In the final years of his long, fulfilling life, Sam Sharpe had a catchphrase. “Zei gezunt,” he would say. “Be healthy.” He said it to everyone, regardless of whether the person knew Yiddish. Jews, non-Jews, family, strangers, even babies. And all of them couldn’t help but listen, because Sam’s kindness, his defining feature, disarmed anyone lucky enough to inhabit his orbit.
Sam Sharpe, born Sept. 15, 1929, died in Goodyear, Ariz., on Sept. 25, 2019, surrounded by family, including his wife of 66 years, Joan. They met in New York and raised their children there until they moved in 1972 to Cleveland, where they would settle for 32 years.
Along the way came five grandchildren and three great-grandchildren, all of whom relished Sam for his quick smile, hearty laugh and abundance of mediocre jokes. His family believed, with fairly good reason, that Sam invented the dad joke.
It was far from the only thing with which Sam distinguished himself. He ran retail stores across Cleveland with aplomb and could sell salt to a slug. He worked wonders with a deck of cards, much to the discontent of anyone playing him, and solved crossword puzzles with pens. Sam’s eagerness in games of Trivial Pursuit – reflexively shouting the answer, even when it wasn’t his turn – led to a roll of duct tape being placed on the table as a threat. Which was funny, of course, because of the clearly flawed premise that even the strongest adhesive could stop Sam from talking.
Only age and a wretched disease managed to do that, though every so often Sam would get that old glint in his eye and grin. Never was anyone quite sure what he was thinking about. Maybe it was the eraser fight he got into in high school with his classmate, the singer Vic Damone, or the Brooklyn gangland chicanery that pervaded his neighborhood as a child, or the “air gliding” – his term – when his car subtly shifted out of its lane and perilously close to others on the highway. Those were all stories Sam savored telling.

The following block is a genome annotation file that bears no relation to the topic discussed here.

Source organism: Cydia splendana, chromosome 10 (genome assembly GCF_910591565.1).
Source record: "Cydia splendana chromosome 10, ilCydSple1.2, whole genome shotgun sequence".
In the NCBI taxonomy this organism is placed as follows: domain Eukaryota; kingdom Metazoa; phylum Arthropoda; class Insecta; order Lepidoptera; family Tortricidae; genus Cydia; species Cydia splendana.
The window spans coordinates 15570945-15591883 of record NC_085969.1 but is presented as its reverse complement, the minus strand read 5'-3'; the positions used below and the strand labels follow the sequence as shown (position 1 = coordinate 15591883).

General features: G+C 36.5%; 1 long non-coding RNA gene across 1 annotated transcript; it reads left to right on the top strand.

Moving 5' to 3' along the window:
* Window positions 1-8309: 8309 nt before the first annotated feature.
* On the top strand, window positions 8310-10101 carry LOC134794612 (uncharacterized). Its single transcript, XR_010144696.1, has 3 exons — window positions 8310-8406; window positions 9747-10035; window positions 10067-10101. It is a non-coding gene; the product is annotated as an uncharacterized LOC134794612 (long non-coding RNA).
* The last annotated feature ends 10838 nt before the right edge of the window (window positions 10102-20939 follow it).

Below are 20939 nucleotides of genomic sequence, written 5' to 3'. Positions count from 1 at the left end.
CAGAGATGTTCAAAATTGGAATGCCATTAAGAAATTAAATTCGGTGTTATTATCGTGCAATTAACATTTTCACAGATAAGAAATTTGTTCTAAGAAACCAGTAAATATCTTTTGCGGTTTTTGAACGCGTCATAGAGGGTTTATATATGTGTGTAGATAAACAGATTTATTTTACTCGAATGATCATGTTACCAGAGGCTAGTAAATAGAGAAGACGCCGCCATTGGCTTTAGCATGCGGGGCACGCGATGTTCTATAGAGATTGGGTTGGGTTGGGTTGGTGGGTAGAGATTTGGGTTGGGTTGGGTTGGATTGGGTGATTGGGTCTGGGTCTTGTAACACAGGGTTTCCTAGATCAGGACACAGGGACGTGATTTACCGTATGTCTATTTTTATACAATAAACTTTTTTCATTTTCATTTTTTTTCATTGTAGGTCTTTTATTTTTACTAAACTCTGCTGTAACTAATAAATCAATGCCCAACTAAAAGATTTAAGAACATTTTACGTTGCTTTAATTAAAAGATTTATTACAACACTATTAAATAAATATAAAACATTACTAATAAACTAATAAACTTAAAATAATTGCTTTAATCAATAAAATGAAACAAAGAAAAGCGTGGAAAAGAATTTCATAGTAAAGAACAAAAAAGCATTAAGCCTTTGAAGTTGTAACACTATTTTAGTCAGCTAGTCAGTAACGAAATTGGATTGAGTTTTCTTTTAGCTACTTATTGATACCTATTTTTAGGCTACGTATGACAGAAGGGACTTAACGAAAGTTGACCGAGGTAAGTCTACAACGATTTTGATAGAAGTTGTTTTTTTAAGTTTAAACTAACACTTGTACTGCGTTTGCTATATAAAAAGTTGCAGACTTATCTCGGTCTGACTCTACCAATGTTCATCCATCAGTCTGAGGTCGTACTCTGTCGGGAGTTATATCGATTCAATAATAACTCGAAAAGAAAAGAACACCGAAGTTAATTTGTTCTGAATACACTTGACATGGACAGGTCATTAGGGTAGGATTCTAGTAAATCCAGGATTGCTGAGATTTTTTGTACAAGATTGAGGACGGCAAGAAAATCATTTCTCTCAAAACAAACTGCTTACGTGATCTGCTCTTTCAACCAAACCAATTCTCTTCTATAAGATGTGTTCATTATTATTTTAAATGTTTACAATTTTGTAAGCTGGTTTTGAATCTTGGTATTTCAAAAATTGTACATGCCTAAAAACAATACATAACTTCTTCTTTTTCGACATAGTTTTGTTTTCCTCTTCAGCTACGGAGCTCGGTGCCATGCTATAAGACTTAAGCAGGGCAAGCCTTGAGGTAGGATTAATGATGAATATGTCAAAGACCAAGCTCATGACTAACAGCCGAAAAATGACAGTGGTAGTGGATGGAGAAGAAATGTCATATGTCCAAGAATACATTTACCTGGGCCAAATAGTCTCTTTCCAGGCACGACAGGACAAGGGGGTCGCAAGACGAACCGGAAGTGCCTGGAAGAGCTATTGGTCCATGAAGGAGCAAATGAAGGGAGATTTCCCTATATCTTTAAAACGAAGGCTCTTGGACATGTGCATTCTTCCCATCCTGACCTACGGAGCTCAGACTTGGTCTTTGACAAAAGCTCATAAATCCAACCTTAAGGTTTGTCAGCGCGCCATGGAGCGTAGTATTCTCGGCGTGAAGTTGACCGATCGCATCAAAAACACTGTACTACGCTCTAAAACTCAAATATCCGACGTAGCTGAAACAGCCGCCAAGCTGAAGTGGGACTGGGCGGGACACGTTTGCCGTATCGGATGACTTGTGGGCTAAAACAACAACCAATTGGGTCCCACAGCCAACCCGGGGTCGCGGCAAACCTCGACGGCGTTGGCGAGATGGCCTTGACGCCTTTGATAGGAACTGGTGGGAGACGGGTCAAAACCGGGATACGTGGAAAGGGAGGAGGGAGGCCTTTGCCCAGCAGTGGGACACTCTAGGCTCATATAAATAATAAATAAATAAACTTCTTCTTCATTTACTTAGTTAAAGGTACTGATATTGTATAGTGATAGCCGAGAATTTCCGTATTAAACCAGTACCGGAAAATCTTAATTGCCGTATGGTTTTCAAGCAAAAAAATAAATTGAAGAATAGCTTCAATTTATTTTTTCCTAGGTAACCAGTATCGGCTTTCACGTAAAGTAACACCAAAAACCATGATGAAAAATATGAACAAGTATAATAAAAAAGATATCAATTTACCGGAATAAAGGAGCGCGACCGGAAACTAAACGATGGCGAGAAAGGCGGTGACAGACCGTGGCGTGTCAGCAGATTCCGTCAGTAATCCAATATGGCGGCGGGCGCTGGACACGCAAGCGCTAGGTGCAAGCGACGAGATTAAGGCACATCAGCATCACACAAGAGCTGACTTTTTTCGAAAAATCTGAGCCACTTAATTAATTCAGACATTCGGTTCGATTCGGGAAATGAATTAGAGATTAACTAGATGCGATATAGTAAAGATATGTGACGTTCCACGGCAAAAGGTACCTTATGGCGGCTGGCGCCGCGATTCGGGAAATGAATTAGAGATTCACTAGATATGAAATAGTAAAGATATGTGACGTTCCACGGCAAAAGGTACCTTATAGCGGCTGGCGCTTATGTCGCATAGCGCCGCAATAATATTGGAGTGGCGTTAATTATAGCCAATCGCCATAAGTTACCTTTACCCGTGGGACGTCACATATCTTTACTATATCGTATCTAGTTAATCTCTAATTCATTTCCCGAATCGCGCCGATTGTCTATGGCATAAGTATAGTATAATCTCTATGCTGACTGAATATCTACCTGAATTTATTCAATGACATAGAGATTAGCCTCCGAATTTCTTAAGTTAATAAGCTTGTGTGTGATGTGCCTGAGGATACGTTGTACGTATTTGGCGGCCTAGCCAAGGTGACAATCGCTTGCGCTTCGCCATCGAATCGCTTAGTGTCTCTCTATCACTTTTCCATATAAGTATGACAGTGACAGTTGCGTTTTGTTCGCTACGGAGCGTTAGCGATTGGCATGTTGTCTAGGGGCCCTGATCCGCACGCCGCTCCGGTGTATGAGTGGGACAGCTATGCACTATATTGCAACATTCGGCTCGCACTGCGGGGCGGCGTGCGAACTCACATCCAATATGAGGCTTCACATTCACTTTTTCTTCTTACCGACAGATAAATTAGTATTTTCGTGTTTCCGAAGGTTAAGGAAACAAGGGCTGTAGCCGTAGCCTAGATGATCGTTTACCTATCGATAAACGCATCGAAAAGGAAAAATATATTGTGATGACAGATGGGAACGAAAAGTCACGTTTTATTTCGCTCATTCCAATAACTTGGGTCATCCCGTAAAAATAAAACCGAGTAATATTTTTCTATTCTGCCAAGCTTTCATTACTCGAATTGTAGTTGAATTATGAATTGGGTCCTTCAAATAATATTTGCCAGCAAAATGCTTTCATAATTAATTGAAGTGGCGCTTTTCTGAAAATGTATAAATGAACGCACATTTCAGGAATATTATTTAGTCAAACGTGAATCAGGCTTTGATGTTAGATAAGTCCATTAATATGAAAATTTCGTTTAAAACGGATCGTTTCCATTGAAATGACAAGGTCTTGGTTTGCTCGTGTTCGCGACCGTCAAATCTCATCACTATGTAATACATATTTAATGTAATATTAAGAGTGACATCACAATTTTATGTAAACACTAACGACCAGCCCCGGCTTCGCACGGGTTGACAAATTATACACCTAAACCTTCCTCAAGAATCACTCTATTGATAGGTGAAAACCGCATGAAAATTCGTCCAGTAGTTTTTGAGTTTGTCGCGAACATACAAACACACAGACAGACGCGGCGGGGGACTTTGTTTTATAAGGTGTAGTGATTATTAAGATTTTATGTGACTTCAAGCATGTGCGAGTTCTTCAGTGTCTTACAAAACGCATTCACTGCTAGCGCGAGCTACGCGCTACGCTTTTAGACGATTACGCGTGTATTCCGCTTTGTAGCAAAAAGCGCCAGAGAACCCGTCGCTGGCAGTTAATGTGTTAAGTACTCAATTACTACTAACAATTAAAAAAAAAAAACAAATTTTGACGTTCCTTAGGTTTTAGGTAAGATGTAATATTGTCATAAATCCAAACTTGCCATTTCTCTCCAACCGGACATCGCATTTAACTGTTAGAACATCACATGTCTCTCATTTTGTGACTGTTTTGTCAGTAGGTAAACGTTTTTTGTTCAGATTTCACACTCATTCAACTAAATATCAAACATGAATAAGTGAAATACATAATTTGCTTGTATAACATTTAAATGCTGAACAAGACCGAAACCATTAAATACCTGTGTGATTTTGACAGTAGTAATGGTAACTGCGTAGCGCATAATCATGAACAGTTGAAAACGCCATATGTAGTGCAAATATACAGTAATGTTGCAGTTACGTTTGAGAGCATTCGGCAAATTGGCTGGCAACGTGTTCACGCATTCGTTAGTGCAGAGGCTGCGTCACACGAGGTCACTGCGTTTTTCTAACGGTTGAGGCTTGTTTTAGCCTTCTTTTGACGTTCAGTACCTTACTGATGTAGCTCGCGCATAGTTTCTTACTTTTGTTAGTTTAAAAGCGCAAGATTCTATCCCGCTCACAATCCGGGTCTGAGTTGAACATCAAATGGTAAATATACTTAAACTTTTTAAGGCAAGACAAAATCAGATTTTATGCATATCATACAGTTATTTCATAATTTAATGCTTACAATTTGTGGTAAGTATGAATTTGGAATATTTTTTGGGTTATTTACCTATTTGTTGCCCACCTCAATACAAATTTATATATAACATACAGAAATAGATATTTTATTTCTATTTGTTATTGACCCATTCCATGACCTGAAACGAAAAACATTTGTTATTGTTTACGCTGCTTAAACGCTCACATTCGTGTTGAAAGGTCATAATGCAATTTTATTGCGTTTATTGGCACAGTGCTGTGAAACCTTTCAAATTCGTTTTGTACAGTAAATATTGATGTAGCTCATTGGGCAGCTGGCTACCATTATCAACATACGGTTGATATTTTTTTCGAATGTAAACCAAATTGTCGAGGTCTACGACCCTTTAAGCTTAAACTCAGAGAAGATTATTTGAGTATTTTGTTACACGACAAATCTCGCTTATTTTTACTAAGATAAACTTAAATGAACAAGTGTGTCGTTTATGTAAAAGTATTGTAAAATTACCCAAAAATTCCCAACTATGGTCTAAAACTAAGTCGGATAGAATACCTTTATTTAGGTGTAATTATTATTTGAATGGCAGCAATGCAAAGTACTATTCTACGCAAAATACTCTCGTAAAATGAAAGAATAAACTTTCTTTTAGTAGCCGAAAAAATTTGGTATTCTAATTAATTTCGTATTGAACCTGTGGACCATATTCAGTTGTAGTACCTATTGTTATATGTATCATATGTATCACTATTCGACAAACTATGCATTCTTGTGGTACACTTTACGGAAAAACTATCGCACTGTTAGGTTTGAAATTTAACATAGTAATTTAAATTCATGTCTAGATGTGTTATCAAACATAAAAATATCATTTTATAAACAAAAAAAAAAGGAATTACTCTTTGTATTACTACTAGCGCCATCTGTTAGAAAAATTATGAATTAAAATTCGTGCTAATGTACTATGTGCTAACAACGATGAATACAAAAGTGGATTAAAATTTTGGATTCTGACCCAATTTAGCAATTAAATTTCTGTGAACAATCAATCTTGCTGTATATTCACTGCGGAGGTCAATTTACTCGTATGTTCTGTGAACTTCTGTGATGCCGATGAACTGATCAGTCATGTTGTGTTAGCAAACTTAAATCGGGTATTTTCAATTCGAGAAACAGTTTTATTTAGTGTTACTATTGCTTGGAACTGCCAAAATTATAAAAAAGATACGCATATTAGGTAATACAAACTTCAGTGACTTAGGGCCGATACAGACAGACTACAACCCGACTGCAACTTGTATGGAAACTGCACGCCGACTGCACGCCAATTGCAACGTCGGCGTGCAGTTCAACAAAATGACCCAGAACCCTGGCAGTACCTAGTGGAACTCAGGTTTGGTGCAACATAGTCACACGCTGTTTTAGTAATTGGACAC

He loved to tell them because he knew his family loved to hear them, even if they’d heard them a hundred times. His family loved to hear them because Sam loved to tell them. He fostered that sort of symbiosis, that kind of love, magical and heartfelt and so real. It came from the same place as “zei gezunt,” a phrase he would utter as someone was leaving. It’s only right, then, that Sam also is left with a two-word phrase upon his departure.
He is survived by Joan; children, Debra (Richard) Passan and Eric (Pam) Sharpe; grandchildren, Jeff (Sara) Passan, Nicole (Aaron) Atlas, Jeremy, Aaron and Zachary Sharpe; and great-grandchildren, Jack and Luke Passan, and Leo Atlas.
Contributions in his honor can be made to the Alzheimer’s Association.